Shelah Lekha (Individual & Community)
For more teachings on this week’s Torah portion, see the archive to this blog for May 15 2006, June 2007 (bottom), and June 2008, 2009, and 2010 (bottom).
“We Have Nothing to Fear But Fear Itself”
While the Generation of the Desert never heard this bon mot of Franklin Delano Roosevelt’s, their experience clearly exemplified it. This week’s parashah exemplifies two diametrically opposed responses to fear. Moses sends twelve men—one from each tribe—to “spy out” the land of Canaan and bring back a report as to what it’s like. They report that it is a fruitful and verdant land, flowing with water, filled with all good things—milk and honey, and grape clusters so abundant that they require two men to carry them—but that it has strongly fortified cities inhabited by powerful people, “and we were like grasshoppers in their eyes, and so were we in our own eyes” (Num 13:33).
This report elicits two reactions: On the one hand: depression, anger, despair. “Why did you take us out of Egypt to die in this desert? We’ll never be able to conquer this land!” The people, immobilized by fear, sit in their tents and wept, and even contemplated returning to Egypt. Fear can paralyze people, and make them wallow in self–pity.
But there is another reaction, perhaps equally dangerous: fear can drive people to take rash, impetuous, foolhardy action. “To do or die—and damn the consequences.” One group within the people, referred to as the ma’apilim, said “Let us go up and conquer the mountain” (14:40-44) and, in an ill-considered attempt to storm the country by force, were pushed back, many of them killed, driving them into an even deeper funk. The ultimate result of these two types of fear and their loss of trust led to the punishment, that they were condemned to wander for forty years in the wilderness until a new generation emerged, until all those who had been slaves in Egypt would die, and a new generation, born in the clean air of the desert, would come of age and enter the Land.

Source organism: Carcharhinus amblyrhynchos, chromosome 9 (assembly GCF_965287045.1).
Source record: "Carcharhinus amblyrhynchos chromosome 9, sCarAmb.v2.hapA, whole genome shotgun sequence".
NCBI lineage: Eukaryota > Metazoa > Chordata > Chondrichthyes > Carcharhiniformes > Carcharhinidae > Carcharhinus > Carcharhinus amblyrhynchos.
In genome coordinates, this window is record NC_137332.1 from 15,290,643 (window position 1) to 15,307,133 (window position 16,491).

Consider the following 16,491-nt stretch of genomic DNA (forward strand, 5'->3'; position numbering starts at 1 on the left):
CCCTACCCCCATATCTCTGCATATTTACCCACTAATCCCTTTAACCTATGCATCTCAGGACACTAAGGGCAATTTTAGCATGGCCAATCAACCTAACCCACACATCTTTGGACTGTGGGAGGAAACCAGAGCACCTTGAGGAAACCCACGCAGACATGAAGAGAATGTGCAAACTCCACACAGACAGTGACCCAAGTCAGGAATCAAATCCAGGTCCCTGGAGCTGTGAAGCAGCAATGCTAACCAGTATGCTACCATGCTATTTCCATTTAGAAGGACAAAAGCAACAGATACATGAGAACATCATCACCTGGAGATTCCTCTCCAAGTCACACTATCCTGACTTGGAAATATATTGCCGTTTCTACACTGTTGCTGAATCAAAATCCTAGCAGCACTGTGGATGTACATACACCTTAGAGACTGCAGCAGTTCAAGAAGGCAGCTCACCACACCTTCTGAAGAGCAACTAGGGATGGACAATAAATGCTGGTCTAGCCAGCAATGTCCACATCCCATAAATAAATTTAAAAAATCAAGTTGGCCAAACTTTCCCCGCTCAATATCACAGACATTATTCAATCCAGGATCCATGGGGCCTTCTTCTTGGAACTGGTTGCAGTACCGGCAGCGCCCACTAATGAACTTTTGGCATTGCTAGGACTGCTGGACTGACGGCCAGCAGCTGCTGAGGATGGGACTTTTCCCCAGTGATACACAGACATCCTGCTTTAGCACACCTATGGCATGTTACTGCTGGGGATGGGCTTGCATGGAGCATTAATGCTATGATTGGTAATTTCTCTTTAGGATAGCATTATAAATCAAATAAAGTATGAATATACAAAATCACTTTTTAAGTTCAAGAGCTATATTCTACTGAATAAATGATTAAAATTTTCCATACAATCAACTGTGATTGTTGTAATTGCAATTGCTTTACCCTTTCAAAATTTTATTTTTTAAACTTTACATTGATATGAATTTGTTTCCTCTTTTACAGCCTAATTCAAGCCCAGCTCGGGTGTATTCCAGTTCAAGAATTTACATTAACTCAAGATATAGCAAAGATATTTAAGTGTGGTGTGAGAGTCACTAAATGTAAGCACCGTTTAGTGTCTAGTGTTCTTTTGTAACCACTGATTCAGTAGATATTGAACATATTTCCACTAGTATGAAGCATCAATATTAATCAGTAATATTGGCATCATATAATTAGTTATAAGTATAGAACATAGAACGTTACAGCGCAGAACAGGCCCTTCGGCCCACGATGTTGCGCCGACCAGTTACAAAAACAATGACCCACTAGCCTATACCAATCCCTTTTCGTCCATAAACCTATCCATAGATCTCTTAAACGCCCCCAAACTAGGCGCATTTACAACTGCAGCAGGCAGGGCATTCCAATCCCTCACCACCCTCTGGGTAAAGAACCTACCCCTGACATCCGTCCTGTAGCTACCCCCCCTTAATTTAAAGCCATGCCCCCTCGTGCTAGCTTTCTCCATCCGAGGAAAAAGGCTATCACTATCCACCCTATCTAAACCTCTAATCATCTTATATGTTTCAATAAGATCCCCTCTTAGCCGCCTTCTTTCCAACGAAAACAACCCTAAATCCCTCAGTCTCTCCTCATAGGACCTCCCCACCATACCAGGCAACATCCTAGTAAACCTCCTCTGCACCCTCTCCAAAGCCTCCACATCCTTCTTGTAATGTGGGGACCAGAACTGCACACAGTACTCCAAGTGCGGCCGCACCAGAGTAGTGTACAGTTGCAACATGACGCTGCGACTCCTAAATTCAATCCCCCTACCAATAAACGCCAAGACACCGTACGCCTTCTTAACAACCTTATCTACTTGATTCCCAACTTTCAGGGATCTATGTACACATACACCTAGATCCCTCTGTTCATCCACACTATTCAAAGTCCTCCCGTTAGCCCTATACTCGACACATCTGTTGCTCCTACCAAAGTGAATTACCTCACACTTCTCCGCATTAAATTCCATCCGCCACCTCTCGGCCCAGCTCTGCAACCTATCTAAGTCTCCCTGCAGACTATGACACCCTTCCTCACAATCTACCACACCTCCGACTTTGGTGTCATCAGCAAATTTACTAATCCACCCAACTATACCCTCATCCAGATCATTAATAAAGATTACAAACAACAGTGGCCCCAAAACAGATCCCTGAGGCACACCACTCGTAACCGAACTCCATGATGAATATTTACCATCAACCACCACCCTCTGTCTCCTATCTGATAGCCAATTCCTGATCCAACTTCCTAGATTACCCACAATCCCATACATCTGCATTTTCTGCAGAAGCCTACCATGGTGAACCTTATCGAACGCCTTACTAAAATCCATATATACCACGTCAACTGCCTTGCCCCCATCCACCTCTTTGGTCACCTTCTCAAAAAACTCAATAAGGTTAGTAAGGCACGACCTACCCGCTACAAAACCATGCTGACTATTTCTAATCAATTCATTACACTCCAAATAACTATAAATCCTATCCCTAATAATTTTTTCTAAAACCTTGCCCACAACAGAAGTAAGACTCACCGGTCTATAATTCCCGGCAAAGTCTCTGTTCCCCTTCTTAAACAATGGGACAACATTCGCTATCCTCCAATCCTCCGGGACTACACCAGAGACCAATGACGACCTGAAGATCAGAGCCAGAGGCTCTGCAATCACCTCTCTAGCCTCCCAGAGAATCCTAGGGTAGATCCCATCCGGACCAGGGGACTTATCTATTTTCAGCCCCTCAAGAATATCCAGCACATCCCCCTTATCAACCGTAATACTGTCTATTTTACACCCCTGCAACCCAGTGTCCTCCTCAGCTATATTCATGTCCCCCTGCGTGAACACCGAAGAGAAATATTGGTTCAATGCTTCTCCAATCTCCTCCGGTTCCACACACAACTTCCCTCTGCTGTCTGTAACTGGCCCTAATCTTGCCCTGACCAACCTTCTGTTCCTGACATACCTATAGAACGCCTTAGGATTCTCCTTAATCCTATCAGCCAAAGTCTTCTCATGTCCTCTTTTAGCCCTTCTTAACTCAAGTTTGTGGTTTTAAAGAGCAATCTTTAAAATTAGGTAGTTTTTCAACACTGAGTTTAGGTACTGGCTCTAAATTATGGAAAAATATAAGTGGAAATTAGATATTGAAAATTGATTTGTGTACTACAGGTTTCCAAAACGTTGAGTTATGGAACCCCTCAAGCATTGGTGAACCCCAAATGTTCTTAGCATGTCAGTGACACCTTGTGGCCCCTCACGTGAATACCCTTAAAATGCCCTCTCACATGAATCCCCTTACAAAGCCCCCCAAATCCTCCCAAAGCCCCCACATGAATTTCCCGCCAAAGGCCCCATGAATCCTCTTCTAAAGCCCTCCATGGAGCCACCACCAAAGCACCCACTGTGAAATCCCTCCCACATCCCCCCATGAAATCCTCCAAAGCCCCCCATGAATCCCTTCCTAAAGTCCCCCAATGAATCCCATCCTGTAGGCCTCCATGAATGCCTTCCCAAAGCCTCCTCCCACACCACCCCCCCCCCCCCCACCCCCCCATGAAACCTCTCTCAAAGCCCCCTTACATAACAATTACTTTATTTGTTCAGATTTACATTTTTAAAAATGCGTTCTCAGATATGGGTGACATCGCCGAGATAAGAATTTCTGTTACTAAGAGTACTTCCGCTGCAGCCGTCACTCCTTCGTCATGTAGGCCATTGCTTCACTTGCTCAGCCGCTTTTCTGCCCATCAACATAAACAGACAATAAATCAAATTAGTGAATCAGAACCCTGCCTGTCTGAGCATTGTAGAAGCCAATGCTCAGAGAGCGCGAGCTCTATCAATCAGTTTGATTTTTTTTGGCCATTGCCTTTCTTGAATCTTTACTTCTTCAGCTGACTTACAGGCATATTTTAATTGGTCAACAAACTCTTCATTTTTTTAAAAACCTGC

The “Generation of the Desert”—Dor ha-Midbar—has often been invoked as a metaphor for Israeli life. According to the paradigm, the founding generation of Zionist settlement, born in the Galut, in the European Exile, who in their childhood and youth were raised with the sense of fear and submissiveness of the Exilic Jew, would begin the process of national rebirth, but the task of building a truly free nation, of forming the “New Jew,” would be the task of a new generation, born into freedom, unafraid of the Gentiles, strong and proud and masculine, would create the new, non-Galut mentality.
Tom Segev, in his book 1967, about the Six-Day War and how it shaped Israel in years to come, discusses the distinction between the “Jews”—the older, European-born generation who sat in the government, men like Levi Eshkol and Pinhas Sapir and Abba Even, who tended to be cautious and were constantly askinmg what the wyrld would say—and the “Tzabarim”—the native-born generation who ran the Army, men like Yitzhak Rabin and Yigael Allon and Moshe Dayan—who tended to be brash and more certain of their own ability to determine things.